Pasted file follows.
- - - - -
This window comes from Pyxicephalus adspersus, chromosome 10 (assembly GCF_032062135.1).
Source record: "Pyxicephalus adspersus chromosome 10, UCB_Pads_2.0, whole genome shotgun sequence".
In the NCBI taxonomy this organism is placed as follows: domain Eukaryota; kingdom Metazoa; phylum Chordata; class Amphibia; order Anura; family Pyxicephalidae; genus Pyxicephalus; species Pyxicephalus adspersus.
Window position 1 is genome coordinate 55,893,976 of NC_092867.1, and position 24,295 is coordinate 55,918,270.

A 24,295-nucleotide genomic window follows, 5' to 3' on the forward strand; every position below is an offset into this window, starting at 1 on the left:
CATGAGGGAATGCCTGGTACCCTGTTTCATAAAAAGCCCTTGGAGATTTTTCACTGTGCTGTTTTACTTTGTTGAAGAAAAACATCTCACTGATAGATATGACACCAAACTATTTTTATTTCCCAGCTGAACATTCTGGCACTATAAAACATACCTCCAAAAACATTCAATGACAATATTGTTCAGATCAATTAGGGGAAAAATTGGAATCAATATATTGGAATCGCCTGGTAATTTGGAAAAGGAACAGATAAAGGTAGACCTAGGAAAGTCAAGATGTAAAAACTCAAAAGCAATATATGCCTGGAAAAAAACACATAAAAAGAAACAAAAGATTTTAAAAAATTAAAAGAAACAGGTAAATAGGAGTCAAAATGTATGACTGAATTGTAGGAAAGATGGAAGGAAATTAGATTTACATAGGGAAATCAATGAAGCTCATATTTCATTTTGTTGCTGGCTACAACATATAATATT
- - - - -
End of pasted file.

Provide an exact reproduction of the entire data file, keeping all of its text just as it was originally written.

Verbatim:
This window comes from Pyxicephalus adspersus, chromosome 10 (assembly GCF_032062135.1).
Source record: "Pyxicephalus adspersus chromosome 10, UCB_Pads_2.0, whole genome shotgun sequence".
In the NCBI taxonomy this organism is placed as follows: domain Eukaryota; kingdom Metazoa; phylum Chordata; class Amphibia; order Anura; family Pyxicephalidae; genus Pyxicephalus; species Pyxicephalus adspersus.
Window position 1 is genome coordinate 55,893,976 of NC_092867.1, and position 24,295 is coordinate 55,918,270.

A 24,295-nucleotide genomic window follows, 5' to 3' on the forward strand; every position below is an offset into this window, starting at 1 on the left:
CATGAGGGAATGCCTGGTACCCTGTTTCATAAAAAGCCCTTGGAGATTTTTCACTGTGCTGTTTTACTTTGTTGAAGAAAAACATCTCACTGATAGATATGACACCAAACTATTTTTATTTCCCAGCTGAACATTCTGGCACTATAAAACATACCTCCAAAAACATTCAATGACAATATTGTTCAGATCAATTAGGGGAAAAATTGGAATCAATATATTGGAATCGCCTGGTAATTTGGAAAAGGAACAGATAAAGGTAGACCTAGGAAAGTCAAGATGTAAAAACTCAAAAGCAATATATGCCTGGAAAAAAACACATAAAAAGAAACAAAAGATTTTAAAAAATTAAAAGAAACAGGTAAATAGGAGTCAAAATGTATGACTGAATTGTAGGAAAGATGGAAGGAAATTAGATTTACATAGGGAAATCAATGAAGCTCATATTTCATTTTGTTGCTGGCTACAACATATAATATT